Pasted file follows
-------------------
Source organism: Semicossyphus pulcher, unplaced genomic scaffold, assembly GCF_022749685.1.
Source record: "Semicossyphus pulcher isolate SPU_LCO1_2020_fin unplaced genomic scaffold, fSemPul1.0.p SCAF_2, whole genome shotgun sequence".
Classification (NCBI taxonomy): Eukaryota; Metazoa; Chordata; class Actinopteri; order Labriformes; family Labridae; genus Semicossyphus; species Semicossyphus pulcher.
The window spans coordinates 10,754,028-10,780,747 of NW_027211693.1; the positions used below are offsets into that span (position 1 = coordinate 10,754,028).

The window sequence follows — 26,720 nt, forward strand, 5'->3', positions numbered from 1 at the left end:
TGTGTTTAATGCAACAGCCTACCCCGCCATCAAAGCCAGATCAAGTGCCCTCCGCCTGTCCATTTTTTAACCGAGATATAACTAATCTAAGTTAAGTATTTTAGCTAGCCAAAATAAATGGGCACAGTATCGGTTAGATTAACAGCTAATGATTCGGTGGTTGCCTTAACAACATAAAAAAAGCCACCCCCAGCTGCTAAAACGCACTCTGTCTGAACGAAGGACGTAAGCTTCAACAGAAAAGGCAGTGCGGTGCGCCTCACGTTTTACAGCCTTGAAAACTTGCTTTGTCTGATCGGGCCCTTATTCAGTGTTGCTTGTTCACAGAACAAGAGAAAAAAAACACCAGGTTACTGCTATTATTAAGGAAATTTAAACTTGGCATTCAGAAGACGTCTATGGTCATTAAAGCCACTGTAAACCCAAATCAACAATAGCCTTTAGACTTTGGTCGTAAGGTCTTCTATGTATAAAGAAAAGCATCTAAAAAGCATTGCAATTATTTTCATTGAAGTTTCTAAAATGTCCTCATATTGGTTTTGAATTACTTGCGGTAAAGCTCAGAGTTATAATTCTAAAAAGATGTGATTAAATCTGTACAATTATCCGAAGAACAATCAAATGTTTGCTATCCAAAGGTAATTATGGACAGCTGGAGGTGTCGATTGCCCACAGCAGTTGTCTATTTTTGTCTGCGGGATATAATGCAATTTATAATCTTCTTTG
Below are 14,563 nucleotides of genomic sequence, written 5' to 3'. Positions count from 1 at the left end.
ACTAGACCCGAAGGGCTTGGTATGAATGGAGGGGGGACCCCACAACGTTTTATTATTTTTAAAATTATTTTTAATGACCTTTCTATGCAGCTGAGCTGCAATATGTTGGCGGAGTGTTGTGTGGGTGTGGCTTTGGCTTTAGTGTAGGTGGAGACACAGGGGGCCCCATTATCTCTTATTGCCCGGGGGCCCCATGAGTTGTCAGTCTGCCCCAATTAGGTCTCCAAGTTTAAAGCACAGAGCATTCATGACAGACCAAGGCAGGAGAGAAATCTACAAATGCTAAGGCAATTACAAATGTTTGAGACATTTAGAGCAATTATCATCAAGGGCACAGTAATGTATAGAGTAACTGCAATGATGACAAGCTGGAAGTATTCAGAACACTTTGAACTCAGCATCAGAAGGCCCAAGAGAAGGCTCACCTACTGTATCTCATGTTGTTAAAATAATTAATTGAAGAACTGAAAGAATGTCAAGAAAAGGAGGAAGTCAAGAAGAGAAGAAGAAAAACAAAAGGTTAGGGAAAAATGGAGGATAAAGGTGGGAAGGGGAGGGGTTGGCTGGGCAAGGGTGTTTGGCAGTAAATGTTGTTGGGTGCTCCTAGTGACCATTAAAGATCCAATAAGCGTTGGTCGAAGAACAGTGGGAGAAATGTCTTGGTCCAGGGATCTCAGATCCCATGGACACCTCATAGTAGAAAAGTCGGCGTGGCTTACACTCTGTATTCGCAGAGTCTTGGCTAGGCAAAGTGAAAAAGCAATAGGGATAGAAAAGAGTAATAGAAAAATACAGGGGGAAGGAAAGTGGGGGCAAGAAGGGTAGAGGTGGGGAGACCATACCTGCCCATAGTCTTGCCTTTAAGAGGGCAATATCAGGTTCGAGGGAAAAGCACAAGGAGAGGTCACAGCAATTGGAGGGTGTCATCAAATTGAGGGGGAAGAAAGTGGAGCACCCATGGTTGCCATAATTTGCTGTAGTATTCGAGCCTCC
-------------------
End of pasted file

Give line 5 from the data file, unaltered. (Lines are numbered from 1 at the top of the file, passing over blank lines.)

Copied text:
The window sequence follows — 26,720 nt, forward strand, 5'->3', positions numbered from 1 at the left end: